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Herald Tribune, July 16, 2007

Afghanistan fires governor after comments criticizing government's effectiveness

The removal comes after Murad gave an interview highly critical of the central government

KABUL, Afghanistan: Afghanistan's government fired a provincial governor days after he said Afghans are distancing themselves from President Hamid Karzai and that a "vacuum of authority" is allowing the Taliban, al-Qaida and other groups to gain power.

Abdul Sattar Murad, the governor of Kapisa province, was fired because "he sowed discord" among the people and provided U.S.-led coalition troops with wrong information about the people of the province, said a statement from the Ministry of Interior, which appoints the country's 34 governors.

Abdul Sattar Murad: "... I see that we cannot deliver what we're expected to. In remote parts of the country there is practically a vacuum of authority, a vacuum of power. Somebody will have to fill that vacuum. Either the criminals fill that vacuum or the Taliban and Al Qaeda do.
...we don't have a leadership that can unite the national leaders ... all over the country, the people are distancing themselves from the government.
Newsweek, July 12, 2007

The removal comes only days after Murad gave an interview to Newsweek magazine highly critical of the central government.

"In remote parts of the country there is practically a vacuum of authority, a vacuum of power. Somebody will have to fill that vacuum. Either the criminals fill that vacuum or the Taliban and al-Qaida do," Murad said in the interview.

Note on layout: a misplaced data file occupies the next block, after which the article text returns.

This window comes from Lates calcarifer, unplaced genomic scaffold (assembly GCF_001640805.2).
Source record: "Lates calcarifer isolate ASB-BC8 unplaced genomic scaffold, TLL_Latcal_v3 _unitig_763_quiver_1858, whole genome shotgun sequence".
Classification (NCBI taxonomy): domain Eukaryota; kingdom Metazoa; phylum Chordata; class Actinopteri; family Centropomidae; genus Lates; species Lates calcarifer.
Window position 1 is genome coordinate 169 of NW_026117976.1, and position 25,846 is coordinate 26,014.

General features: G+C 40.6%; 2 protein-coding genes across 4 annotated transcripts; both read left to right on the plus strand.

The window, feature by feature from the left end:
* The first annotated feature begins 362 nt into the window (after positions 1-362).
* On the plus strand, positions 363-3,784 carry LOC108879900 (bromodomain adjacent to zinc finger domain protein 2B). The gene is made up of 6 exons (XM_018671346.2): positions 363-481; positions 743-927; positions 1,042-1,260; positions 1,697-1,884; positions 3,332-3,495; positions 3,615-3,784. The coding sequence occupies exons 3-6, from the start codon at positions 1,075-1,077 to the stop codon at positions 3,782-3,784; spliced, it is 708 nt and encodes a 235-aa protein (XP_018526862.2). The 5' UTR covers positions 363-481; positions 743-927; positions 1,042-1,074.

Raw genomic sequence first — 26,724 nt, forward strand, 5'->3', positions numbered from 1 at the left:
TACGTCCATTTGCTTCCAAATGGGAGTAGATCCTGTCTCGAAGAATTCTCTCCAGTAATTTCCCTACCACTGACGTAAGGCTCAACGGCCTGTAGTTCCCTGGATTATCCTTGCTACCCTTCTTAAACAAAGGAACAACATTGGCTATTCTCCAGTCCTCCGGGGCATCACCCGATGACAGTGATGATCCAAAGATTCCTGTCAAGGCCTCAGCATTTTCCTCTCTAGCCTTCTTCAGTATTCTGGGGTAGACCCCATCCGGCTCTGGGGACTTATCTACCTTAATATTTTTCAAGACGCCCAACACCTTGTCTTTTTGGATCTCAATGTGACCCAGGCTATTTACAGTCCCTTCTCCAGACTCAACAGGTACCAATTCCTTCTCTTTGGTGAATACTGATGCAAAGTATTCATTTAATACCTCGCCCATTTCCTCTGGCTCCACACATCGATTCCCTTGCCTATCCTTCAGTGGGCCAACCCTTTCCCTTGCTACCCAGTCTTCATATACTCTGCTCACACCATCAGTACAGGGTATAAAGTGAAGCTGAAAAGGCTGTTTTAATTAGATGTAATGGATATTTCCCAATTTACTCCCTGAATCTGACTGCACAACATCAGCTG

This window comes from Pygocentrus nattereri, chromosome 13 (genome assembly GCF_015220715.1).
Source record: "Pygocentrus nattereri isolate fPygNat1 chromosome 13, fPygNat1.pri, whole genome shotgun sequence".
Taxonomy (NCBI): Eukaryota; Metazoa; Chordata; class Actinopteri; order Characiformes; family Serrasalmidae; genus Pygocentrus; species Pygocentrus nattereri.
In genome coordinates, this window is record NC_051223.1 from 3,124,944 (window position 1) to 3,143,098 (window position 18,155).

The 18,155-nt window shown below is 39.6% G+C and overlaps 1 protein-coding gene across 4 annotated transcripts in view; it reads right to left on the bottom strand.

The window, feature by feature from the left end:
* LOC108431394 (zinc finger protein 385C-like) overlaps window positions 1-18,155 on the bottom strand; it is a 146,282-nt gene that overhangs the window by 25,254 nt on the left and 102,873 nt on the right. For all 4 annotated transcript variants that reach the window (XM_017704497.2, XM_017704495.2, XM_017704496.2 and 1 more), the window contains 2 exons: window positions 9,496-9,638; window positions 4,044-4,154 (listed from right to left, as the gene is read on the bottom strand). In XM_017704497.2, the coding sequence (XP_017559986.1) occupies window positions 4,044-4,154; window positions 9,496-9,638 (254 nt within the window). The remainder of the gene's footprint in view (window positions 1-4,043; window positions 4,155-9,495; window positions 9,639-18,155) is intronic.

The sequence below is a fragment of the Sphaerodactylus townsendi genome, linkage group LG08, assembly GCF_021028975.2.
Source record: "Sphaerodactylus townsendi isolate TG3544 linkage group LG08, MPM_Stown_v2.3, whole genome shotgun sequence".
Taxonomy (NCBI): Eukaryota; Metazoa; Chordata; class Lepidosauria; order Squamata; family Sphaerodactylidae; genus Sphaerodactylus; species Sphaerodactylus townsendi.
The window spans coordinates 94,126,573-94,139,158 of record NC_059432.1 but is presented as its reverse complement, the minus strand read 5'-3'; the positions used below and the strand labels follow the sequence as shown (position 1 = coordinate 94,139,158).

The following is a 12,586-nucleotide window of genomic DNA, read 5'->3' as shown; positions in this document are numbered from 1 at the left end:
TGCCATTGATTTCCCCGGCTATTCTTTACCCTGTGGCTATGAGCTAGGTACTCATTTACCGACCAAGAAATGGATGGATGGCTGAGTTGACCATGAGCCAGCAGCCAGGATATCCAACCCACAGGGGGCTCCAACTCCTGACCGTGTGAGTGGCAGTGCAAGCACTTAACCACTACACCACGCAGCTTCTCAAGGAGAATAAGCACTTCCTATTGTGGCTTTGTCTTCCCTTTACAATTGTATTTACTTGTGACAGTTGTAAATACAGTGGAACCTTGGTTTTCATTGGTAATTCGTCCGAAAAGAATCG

"All the political parties are now drifting away from the national leadership. All over the country, the people are distancing themselves from the government," he was quoted as saying. "Many of the elders, those who have influence, feel they have been left out and are not in the same convoy with the government."

The government said the decision to sack Murad was made before the interview was published. Murad denied that allegation and believes his comments led to his removal.

"If they removed me because I have given a statement to Newsweek I welcome that," Murad said while speaking inside his private office in Kabul. "After all it is the right of the government to remove or to appoint (people)."

"However, accusing me of wrong things ... which I have never done, this is dirty politics," he said. "You want to remove somebody, remove him ... but don't play dirty politics." - AP

Category: Corruption - Views: 7239


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